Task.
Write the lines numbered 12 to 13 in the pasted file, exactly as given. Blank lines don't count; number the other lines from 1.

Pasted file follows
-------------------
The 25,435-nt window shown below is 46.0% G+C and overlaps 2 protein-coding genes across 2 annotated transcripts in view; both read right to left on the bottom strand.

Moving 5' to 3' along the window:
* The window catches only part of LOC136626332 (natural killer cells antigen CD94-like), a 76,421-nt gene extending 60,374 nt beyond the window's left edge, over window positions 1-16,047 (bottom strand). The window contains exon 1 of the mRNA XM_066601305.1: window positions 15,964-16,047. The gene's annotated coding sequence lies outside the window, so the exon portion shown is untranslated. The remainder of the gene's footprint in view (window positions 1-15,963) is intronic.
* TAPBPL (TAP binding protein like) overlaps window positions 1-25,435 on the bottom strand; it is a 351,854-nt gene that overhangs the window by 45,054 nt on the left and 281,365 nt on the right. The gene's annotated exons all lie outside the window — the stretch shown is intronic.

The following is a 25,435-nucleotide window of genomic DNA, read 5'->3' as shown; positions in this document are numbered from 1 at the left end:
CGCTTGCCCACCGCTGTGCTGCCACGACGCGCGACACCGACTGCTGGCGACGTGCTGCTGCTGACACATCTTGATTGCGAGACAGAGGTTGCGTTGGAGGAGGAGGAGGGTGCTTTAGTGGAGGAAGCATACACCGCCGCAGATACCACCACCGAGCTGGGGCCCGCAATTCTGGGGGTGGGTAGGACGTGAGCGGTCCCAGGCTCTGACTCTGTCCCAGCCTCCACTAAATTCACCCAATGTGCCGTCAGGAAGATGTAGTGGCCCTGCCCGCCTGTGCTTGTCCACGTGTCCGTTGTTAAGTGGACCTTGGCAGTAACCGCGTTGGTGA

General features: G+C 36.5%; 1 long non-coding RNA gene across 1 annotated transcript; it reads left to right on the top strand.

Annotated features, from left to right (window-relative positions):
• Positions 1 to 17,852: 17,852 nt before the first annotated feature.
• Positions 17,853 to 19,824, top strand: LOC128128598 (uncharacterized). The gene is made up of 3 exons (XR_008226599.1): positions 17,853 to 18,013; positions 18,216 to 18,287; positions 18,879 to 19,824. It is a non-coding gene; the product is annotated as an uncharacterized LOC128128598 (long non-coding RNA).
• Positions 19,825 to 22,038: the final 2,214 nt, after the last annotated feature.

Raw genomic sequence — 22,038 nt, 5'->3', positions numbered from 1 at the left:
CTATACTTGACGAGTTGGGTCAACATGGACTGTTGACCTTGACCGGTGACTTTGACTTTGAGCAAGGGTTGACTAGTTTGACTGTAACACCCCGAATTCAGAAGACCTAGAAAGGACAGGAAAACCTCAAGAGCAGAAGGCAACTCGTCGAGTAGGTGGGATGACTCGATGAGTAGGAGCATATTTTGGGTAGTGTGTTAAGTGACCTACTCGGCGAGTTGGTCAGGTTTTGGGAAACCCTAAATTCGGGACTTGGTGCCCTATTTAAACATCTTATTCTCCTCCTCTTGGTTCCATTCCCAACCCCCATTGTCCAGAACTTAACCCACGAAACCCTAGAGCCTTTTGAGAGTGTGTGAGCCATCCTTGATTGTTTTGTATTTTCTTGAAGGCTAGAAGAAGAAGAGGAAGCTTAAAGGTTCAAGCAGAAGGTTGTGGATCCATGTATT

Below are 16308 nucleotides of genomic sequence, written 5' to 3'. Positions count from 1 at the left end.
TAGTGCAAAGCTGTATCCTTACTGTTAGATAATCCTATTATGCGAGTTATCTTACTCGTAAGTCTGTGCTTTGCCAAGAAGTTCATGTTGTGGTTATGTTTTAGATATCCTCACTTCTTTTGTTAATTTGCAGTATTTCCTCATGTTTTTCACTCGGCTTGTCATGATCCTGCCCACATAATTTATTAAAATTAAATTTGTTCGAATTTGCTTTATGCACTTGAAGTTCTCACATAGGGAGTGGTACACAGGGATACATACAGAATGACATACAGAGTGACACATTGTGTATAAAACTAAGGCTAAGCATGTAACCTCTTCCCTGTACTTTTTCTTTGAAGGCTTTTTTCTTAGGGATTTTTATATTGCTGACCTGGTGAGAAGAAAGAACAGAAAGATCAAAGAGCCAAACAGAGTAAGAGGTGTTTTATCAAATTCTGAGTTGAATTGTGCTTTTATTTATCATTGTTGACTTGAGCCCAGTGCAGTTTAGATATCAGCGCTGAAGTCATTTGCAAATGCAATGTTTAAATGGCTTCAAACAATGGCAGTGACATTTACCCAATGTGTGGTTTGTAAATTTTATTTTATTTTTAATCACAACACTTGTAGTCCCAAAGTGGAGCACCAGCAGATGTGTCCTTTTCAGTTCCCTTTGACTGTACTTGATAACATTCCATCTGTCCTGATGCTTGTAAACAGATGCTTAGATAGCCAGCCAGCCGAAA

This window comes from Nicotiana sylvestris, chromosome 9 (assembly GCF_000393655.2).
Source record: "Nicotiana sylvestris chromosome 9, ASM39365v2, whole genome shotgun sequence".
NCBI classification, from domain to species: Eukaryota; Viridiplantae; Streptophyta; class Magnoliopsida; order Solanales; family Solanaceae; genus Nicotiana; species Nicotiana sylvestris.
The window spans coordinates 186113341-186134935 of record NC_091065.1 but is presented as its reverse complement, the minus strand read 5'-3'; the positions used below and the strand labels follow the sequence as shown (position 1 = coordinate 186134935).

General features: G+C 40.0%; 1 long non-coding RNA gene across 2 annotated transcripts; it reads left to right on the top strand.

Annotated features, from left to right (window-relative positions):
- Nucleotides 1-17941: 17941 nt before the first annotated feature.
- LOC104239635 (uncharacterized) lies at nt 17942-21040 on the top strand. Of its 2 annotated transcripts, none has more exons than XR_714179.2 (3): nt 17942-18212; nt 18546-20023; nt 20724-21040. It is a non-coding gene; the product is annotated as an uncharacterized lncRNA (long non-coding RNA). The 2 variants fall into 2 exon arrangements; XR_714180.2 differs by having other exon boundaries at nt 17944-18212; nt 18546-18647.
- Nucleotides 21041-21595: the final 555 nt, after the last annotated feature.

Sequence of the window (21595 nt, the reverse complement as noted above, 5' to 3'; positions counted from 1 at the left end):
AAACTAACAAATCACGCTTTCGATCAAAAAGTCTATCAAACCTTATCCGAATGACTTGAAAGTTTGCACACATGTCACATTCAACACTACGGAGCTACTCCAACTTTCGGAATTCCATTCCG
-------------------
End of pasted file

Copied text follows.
Raw genomic sequence — 22,038 nt, 5'->3', positions numbered from 1 at the left:
CTATACTTGACGAGTTGGGTCAACATGGACTGTTGACCTTGACCGGTGACTTTGACTTTGAGCAAGGGTTGACTAGTTTGACTGTAACACCCCGAATTCAGAAGACCTAGAAAGGACAGGAAAACCTCAAGAGCAGAAGGCAACTCGTCGAGTAGGTGGGATGACTCGATGAGTAGGAGCATATTTTGGGTAGTGTGTTAAGTGACCTACTCGGCGAGTTGGTCAGGTTTTGGGAAACCCTAAATTCGGGACTTGGTGCCCTATTTAAACATCTTATTCTCCTCCTCTTGGTTCCATTCCCAACCCCCATTGTCCAGAACTTAACCCACGAAACCCTAGAGCCTTTTGAGAGTGTGTGAGCCATCCTTGATTGTTTTGTATTTTCTTGAAGGCTAGAAGAAGAAGAGGAAGCTTAAAGGTTCAAGCAGAAGGTTGTGGATCCATGTATT